Wednesday, October 10, 2012

Gay Iowa History: Bill Crews

Gay and lesbian voices from Iowa, or related to our state, almost always (until recently) been edited out or obscured. This is an attempt during National LGBT History Month to identify some of those men and women with Iowa links who have spoken through literature, media, the arts and other ways --- and made a difference.
 
CREWS, BILL, public official: Although Bill Crews is hardly a household name in Iowa now, that was not the case during the 1990s when the former mayor of Melbourne, population 700, gained nationwide attention.
 
Born July 12, 1952, Crews was on the staff of then-Gov. Robert D. Ray, and like the governor a moderate Republican (at a time when there still were such critters), when he purchased a home in Melbourne during 1984 with his partner, Steve, because it was about half way between their respective jobs in Des Moines and Marshalltown. Three months later, he was appointed mayor --- in large part because no one else would take the job.
 
Crews became an effective leader of the little town and was elected mayor in his own right during 1985 and 1991. Although most in Melbourne were aware that Crews and his partner were gay, it was not a topic discussed by anyone until 1993, when Bill and Steve attend the the March on Washington of that year for Lesbian, Gay and Bi Equal Rights and Liberation. Crews had written an opinion piece for The Des Moines Register, effectively coming out on a grand scale, that was published in their absence. When the two men returned home they discovered graffiti scrawled on the walls of their home: "Get out," "No faggots," "Melbourne hates gays." A portion of the home's interior also had been vandalized. This became a news story covered in nearly every market nationwide.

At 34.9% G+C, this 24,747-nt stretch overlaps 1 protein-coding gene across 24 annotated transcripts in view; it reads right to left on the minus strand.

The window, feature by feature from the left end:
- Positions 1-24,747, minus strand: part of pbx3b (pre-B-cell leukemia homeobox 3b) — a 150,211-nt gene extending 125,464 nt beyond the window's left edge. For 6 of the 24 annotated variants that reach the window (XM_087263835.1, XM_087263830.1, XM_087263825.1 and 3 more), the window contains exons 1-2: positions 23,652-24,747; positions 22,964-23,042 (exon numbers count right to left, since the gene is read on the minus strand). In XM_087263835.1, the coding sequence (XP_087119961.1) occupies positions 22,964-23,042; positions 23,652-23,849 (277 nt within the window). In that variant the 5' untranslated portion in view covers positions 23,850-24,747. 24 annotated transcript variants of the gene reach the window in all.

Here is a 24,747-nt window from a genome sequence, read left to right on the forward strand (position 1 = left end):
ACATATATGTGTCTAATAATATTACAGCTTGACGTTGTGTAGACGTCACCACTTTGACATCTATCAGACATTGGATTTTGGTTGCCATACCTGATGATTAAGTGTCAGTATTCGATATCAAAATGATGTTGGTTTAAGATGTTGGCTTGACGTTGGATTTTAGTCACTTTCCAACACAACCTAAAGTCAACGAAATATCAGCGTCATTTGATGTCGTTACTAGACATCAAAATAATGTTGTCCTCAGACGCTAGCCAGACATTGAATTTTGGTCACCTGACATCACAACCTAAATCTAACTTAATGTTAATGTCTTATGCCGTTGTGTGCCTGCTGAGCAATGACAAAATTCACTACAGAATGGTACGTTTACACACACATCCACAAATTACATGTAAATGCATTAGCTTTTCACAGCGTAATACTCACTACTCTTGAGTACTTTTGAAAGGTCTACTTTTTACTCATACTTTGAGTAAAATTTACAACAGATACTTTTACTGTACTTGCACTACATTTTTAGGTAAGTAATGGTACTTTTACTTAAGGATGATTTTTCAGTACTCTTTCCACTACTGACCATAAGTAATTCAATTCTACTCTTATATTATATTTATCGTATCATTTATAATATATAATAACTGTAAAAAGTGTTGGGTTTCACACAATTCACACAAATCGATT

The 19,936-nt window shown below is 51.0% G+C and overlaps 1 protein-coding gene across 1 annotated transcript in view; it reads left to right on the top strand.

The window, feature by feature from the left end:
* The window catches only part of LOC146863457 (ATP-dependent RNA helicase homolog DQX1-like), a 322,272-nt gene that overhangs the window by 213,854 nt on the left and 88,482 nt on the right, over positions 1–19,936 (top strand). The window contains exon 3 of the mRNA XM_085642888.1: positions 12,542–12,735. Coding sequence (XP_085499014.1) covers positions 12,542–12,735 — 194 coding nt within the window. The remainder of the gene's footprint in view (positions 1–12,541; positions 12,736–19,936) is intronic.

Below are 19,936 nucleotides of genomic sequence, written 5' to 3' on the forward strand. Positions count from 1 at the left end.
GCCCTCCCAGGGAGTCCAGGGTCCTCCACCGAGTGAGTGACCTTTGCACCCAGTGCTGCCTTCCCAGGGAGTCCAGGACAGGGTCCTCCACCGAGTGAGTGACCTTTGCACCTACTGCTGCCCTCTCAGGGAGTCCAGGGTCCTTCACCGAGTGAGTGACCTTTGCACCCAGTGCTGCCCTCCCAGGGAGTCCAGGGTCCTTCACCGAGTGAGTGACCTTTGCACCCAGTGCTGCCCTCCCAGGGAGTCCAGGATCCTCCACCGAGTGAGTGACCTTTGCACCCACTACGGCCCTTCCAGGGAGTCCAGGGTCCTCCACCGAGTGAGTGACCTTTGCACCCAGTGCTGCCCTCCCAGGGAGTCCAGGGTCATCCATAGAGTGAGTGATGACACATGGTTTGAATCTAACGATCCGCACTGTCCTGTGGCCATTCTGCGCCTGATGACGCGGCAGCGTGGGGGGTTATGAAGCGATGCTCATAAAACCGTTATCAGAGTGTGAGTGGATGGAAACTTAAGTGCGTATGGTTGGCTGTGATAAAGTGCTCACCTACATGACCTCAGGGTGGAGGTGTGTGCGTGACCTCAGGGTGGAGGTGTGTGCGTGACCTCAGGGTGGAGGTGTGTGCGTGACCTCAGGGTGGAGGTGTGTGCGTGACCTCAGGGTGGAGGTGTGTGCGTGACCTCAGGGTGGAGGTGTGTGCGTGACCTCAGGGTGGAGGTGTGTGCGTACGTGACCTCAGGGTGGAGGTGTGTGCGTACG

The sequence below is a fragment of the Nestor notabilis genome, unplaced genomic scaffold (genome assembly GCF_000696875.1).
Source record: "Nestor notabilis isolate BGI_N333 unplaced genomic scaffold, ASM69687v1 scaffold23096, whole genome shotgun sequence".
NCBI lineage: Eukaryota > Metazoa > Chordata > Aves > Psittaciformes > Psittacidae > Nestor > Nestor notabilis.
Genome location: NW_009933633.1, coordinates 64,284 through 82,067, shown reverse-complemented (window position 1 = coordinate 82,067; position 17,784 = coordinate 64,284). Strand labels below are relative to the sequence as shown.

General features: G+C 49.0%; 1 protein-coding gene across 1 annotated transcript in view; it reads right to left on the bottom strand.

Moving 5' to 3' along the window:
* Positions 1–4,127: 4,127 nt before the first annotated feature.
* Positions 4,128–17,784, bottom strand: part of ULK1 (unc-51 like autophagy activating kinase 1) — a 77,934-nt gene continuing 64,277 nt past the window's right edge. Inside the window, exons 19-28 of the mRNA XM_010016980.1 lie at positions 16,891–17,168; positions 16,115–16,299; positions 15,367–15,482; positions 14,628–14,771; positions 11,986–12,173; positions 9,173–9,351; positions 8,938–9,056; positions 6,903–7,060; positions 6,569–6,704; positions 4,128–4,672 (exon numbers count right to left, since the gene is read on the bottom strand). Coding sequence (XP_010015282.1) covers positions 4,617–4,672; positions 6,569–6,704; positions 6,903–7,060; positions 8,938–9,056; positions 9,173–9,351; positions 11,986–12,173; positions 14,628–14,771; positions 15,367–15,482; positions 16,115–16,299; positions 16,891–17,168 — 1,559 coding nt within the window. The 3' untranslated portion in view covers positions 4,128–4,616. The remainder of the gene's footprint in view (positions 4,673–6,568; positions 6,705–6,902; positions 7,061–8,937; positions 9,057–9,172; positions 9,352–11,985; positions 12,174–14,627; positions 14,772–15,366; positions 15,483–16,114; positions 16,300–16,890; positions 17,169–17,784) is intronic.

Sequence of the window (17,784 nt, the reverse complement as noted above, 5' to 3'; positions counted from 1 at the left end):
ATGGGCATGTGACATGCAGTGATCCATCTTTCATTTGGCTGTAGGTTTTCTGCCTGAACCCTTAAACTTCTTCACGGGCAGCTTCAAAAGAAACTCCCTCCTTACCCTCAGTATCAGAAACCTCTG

That, among other considerations, spurred Crews to become for a time the best-known gay activist in the state. He also became a major spokesman for gay Iowans, since he was always willing to speak to reporters. Re-elected mayor in 1995 he very well could still be mayor --- considering how small Iowa towns work --- had he and his partner not moved to Washington, D.C., during 1998.
 
In the District of Columbia, Crews has worked as a consultant and held a variety of appointive and elective posts, including zoning administrator of the District of Columbia and advisory neighborhood commissioner for the Capitol Hill district. He currently works as a performance management analyst and strategic planner for the U.S. Department of Agriculture, headed by Iowan Tom Vilsack. Oh yes, he has long since re-registered as a Democrat.

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